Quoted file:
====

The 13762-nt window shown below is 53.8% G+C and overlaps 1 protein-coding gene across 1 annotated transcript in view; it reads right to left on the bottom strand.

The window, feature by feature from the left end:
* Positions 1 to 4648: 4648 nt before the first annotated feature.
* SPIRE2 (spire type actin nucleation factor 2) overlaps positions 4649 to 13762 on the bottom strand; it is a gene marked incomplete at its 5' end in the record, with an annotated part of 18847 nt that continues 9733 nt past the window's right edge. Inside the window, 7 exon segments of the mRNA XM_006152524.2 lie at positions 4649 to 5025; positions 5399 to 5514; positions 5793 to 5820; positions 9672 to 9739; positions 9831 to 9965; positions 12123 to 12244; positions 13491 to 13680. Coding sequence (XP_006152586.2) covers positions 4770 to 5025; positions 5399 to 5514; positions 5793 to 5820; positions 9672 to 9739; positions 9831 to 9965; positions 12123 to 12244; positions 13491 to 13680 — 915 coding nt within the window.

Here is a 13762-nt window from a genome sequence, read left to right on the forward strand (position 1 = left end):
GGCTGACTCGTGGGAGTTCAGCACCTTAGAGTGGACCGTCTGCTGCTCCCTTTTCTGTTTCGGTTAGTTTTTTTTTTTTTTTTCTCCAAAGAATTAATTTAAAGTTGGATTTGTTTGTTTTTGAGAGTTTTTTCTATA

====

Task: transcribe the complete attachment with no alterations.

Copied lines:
The 13762-nt window shown below is 53.8% G+C and overlaps 1 protein-coding gene across 1 annotated transcript in view; it reads right to left on the bottom strand.

The window, feature by feature from the left end:
* Positions 1 to 4648: 4648 nt before the first annotated feature.
* SPIRE2 (spire type actin nucleation factor 2) overlaps positions 4649 to 13762 on the bottom strand; it is a gene marked incomplete at its 5' end in the record, with an annotated part of 18847 nt that continues 9733 nt past the window's right edge. Inside the window, 7 exon segments of the mRNA XM_006152524.2 lie at positions 4649 to 5025; positions 5399 to 5514; positions 5793 to 5820; positions 9672 to 9739; positions 9831 to 9965; positions 12123 to 12244; positions 13491 to 13680. Coding sequence (XP_006152586.2) covers positions 4770 to 5025; positions 5399 to 5514; positions 5793 to 5820; positions 9672 to 9739; positions 9831 to 9965; positions 12123 to 12244; positions 13491 to 13680 — 915 coding nt within the window.

Here is a 13762-nt window from a genome sequence, read left to right on the forward strand (position 1 = left end):
GGCTGACTCGTGGGAGTTCAGCACCTTAGAGTGGACCGTCTGCTGCTCCCTTTTCTGTTTCGGTTAGTTTTTTTTTTTTTTTTCTCCAAAGAATTAATTTAAAGTTGGATTTGTTTGTTTTTGAGAGTTTTTTCTATA